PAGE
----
Job did not love his children more than God. He did not love his richesmore than God. He did not love his reputation more than God.

Who, on earth, would now consider him the greatest man amongst all the people of the East? Yet he did not love that accolade more than God.

And though his soul was in anguish at all this calamity, that was not sin against God either. It’s ok to be exceedingly weighed down with sorrow in the face of suffering, but it’s not ok to attribute God with wrong doing.


So, I see seven lessons here for our benefit.

Lesson 1 – God is supremely in control over all things – even Satan’s scope.

Lesson 2 – God will be glorified, whether in life or in death.

Lesson 3 – Satan is very powerful and very intent on harming God’s people.

Lesson 4 – No matter what besets us, God is good in all his purposes in our lives.

Lesson 5 – Life does not consist in the abundance of one’s possessions, but in the fear of the Lord.

Lesson 6 – Suffering is one of God’s tools for testing and purifying his people, advancing his kingdom and glorifying his name.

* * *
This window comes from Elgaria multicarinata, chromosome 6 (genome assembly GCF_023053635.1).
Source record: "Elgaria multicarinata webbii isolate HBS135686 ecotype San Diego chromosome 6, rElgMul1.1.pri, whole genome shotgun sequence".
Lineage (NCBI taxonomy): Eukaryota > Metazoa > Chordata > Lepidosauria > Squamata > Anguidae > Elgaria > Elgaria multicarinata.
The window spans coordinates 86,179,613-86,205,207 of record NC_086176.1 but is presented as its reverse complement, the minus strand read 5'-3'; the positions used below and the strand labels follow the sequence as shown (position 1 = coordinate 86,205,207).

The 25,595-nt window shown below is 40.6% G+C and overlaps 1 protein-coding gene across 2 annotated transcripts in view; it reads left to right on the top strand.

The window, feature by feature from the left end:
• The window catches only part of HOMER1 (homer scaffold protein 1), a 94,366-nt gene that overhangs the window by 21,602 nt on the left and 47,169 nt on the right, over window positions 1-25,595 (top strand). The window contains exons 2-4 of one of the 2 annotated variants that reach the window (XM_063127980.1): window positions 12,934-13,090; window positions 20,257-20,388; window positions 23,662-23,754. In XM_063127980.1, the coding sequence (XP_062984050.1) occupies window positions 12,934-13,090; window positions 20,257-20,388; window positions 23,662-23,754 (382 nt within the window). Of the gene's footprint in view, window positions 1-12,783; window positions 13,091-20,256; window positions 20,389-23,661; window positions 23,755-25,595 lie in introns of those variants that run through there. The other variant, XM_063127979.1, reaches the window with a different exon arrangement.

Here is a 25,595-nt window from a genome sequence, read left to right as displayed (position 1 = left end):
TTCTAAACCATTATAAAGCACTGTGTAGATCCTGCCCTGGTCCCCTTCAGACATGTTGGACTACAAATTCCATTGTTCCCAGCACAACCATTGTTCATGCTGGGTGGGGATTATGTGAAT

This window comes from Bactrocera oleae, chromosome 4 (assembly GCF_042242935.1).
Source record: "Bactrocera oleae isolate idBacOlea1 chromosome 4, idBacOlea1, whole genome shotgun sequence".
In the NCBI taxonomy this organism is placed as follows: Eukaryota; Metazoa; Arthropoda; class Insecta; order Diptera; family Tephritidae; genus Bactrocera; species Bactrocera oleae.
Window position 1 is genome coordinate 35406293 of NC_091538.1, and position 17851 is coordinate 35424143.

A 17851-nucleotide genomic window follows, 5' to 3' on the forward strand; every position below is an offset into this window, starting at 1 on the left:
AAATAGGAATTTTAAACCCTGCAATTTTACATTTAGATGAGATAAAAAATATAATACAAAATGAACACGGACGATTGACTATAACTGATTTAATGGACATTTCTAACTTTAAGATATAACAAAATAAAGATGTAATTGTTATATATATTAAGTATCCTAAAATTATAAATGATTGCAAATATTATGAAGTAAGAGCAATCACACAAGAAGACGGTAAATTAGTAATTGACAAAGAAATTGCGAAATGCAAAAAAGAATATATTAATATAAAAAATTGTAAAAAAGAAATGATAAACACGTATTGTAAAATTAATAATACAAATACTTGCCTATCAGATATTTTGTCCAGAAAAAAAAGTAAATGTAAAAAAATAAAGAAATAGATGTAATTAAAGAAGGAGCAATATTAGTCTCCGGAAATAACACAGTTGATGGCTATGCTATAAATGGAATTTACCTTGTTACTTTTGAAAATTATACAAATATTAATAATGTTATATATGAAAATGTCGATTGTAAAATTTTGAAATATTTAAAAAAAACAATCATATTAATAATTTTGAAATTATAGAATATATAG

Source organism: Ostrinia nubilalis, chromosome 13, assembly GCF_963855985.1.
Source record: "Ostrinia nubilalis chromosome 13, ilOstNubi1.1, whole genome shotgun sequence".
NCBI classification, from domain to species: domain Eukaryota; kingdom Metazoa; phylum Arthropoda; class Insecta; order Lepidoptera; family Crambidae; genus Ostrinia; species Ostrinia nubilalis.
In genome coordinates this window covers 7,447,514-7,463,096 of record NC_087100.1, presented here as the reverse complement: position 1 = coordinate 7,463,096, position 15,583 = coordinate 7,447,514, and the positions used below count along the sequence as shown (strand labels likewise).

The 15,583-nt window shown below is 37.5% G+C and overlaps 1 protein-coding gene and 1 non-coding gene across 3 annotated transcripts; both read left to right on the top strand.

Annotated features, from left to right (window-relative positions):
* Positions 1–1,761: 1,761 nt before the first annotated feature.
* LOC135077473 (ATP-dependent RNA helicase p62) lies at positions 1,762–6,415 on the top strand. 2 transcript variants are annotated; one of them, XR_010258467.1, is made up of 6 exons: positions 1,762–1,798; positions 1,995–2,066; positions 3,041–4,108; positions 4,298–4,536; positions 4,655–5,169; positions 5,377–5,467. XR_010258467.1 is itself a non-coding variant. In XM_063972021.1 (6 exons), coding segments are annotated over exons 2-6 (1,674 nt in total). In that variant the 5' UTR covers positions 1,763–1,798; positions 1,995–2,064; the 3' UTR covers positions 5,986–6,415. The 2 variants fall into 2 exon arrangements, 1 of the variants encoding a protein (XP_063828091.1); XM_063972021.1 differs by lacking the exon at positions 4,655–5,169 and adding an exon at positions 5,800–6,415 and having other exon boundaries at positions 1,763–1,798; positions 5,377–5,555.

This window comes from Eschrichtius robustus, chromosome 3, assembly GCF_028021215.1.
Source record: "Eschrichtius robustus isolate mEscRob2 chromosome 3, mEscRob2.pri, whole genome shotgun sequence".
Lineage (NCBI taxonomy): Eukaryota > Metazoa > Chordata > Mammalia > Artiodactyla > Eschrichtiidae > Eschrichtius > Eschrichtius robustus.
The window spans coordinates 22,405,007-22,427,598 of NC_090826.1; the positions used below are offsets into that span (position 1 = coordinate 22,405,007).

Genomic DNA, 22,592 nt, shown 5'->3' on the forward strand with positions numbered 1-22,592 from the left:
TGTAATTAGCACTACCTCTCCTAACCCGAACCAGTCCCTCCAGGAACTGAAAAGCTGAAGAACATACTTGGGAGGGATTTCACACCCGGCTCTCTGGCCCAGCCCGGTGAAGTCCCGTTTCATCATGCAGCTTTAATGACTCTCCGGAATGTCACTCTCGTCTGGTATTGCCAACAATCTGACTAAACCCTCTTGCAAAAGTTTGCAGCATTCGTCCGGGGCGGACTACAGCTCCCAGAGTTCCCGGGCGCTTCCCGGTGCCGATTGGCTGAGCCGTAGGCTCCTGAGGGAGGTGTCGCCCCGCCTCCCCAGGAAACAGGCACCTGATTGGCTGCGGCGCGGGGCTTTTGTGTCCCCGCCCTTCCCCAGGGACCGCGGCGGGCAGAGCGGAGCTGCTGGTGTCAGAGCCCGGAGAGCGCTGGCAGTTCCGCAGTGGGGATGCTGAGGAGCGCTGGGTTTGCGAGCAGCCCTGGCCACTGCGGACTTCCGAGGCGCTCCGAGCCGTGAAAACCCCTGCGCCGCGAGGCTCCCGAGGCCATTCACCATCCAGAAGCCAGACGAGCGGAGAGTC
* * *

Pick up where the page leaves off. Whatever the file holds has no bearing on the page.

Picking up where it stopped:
Lesson 7 – Job’s rigour in Christian habit and Christian discipline served him later on when his confidence was put to the test.


I have no doubt in my mind that when the narrator tells us that it was Job’s regular custom to offer burnt offerings, that he was doing morethan he realised.


He offered those burnt offerings because he cared about God’s honourand the souls of his children. But that habit of focusing on God’s holiness kept him from falling in love with the gifts of God.

And so, when the Lord saw fit to take them all away from him, then his habit of focusing on God’s holiness became the foundation for his worship at the coal face of suffering.


That is a massive lesson for us. We need to make it our habit now to mediate on the holiness of God, so that when suffering comes we don’t find ourselves floundering on the rocks of unbelief and doubt.


Satan is not done with Job. Next time we’ll see him ramp up the temptation to curse God.